Zwitterionic surfactants suitable for use in the compositions include those that are broadly described as derivatives of aliphatic quaternary ammonium, phosphonium, and sulfonium compounds, in which the aliphatic radicals can be straight or branched chain, and wherein one of the aliphatic substituents contains from about 8 to about 18 carbon atoms and one contains an anionic group, e.g., carboxy, sulfonate, sulfate, phosphate, or phosphonate. Such suitable zwitterionic surfactants can be represented by the formula:

wherein R2 contains an alkyl, alkenyl, or hydroxy alkyl radical of from about 8 to about 18 carbon atoms, from 0 to about 10 ethylene oxide moieties and from 0 to about 1 glyceryl moiety; Y is selected from the group consisting of nitrogen, phosphorus, and sulfur atoms; R3 is an alkyl or monohydroxyalkyl group containing about 1 to about 3 carbon atoms; X is 1 when Y is a sulfur atom, and 2 when Y is a nitrogen or phosphorus atom; R4 is an alkylene or hydroxyalkylene of from about 1 to about 4 carbon atoms and Z is a radical selected from the group consisting of carboxylate, sulfonate, sulfate, phosphonate, and phosphate groups.

Other zwitterionic surfactants suitable for use in the compositions include betaines, including high alkyl betaines such as coco dimethyl carboxymethyl betaine, cocoamidopropyl betaine, cocobetaine, lauryl amidopropyl betaine, oleyl betaine, lauryl dimethyl carboxymethyl betaine, lauryl dimethyl alphacarboxyethyl betaine, cetyl dimethyl carboxymethyl betaine, lauryl bis-(2-hydroxyethyl) carboxymethyl betaine, stearyl bis-(2-hydroxypropyl) carboxymethyl betaine, oleyl dimethyl gamma-carboxypropyl betaine, and lauryl bis-(2-hydroxypropyl)alpha-carboxyethyl betaine. The sulfobetaines may be represented by coco dimethyl sulfopropyl betaine, stearyl dimethyl sulfopropyl betaine, lauryl dimethyl sulfoethyl betaine, lauryl bis-(2-hydroxyethyl) sulfopropyl betaine and the like; amidobetaines and amidosulfobetaines, wherein the RCONH(CH2)3 radical is attached to the nitrogen atom of the betaine are also useful in this invention.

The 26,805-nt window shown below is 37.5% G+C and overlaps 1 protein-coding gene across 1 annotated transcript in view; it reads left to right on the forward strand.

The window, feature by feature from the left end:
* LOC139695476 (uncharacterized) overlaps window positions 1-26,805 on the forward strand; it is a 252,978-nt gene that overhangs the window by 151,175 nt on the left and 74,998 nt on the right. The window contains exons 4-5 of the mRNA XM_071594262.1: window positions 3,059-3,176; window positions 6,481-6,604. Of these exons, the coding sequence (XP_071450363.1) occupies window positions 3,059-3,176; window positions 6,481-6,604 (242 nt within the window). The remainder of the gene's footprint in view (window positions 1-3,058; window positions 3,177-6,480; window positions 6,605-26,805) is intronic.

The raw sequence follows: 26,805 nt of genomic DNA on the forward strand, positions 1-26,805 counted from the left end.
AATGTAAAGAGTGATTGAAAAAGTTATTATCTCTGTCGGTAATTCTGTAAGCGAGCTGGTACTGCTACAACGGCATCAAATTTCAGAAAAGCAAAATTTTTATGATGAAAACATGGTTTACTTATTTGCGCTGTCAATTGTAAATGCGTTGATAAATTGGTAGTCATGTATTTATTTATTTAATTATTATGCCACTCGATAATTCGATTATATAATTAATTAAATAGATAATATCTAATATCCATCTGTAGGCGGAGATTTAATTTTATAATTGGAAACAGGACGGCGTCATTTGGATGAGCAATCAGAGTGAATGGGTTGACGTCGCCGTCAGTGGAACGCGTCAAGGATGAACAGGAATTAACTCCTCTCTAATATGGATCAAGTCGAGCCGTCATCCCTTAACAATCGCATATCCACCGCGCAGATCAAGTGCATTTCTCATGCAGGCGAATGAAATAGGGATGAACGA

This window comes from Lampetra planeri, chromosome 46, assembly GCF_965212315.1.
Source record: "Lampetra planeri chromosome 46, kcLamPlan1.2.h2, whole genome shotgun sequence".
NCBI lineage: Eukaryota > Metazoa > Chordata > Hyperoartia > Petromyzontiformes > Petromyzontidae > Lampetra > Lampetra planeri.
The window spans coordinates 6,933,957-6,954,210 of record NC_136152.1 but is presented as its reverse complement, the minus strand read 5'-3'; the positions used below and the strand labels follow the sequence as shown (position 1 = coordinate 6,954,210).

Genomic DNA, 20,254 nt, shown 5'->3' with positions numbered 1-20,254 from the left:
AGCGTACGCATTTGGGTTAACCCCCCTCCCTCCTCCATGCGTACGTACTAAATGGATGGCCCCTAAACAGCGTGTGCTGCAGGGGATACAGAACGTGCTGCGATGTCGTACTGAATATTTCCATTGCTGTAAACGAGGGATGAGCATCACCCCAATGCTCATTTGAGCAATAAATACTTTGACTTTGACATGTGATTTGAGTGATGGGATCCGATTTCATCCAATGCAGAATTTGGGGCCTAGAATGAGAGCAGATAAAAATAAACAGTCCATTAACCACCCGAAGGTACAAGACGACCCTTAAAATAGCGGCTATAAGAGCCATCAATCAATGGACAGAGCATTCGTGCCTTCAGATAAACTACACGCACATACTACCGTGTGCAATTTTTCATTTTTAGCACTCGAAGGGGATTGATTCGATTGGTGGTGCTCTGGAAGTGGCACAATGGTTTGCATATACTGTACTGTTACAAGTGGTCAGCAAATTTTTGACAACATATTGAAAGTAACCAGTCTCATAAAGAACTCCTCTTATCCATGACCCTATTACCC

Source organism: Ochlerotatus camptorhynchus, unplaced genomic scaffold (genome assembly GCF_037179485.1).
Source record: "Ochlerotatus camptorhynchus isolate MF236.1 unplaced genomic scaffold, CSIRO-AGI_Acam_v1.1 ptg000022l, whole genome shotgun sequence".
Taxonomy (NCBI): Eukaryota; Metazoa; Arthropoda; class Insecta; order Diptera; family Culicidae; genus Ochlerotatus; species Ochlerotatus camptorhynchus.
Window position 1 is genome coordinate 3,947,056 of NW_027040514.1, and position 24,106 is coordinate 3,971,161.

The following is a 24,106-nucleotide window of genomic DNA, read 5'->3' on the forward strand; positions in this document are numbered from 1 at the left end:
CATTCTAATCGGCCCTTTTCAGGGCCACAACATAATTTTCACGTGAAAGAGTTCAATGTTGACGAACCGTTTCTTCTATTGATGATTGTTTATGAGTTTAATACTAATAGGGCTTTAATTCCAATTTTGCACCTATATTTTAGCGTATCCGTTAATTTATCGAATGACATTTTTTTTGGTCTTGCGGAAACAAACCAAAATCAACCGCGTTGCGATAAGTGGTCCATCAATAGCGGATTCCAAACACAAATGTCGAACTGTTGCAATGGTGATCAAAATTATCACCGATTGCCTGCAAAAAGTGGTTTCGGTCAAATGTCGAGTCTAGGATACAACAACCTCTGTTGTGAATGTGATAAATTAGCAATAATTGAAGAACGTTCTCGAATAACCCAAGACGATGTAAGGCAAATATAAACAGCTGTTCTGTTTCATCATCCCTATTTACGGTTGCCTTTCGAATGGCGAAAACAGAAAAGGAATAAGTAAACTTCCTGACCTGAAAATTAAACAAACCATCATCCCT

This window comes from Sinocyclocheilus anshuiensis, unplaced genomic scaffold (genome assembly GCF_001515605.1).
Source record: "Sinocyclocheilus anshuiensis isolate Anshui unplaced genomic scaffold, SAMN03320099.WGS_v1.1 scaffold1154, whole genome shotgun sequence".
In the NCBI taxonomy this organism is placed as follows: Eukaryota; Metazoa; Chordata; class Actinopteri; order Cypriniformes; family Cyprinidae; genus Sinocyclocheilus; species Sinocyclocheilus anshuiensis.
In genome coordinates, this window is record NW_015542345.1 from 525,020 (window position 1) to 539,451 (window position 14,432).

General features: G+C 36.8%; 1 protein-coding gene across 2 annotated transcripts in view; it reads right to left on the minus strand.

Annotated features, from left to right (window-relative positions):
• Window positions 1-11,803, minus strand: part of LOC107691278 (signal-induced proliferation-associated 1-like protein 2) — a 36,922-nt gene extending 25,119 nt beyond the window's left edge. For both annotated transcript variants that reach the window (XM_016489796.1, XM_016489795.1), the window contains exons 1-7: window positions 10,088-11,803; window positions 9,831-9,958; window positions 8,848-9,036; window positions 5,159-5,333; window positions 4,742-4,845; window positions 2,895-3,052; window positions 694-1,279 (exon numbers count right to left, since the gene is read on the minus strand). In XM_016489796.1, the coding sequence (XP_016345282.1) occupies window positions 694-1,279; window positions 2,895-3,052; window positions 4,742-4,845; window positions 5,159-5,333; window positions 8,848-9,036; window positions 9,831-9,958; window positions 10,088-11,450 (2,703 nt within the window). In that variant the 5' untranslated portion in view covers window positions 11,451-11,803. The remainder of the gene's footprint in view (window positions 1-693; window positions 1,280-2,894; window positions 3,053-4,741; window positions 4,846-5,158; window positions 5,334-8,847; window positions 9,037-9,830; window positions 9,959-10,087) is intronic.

Cationic surfactants can also be used in the compositions, but are generally less preferred, and preferably represent less than about 5% by weight of the compositions.

Conditioning Agents

The compositions of the present invention can comprise a conditioning agent that is useful for providing a conditioning benefit to the skin, hair and other parts of the companion animal's body. The conditioning agents can be alone or in combination with the surfactant component, and/or treatment agents. The leave on composition can comprise conditioning agents at concentrations ranging from about 0.1% to about 95%, from about 0.5% to about 90%, from about 1% to about 85%, from about 5% to about 70%, from about 10% to about 60%, and from about 15% to about 50%, from about 18% to about 30%, from about 20% to about 25%, by weight of the composition.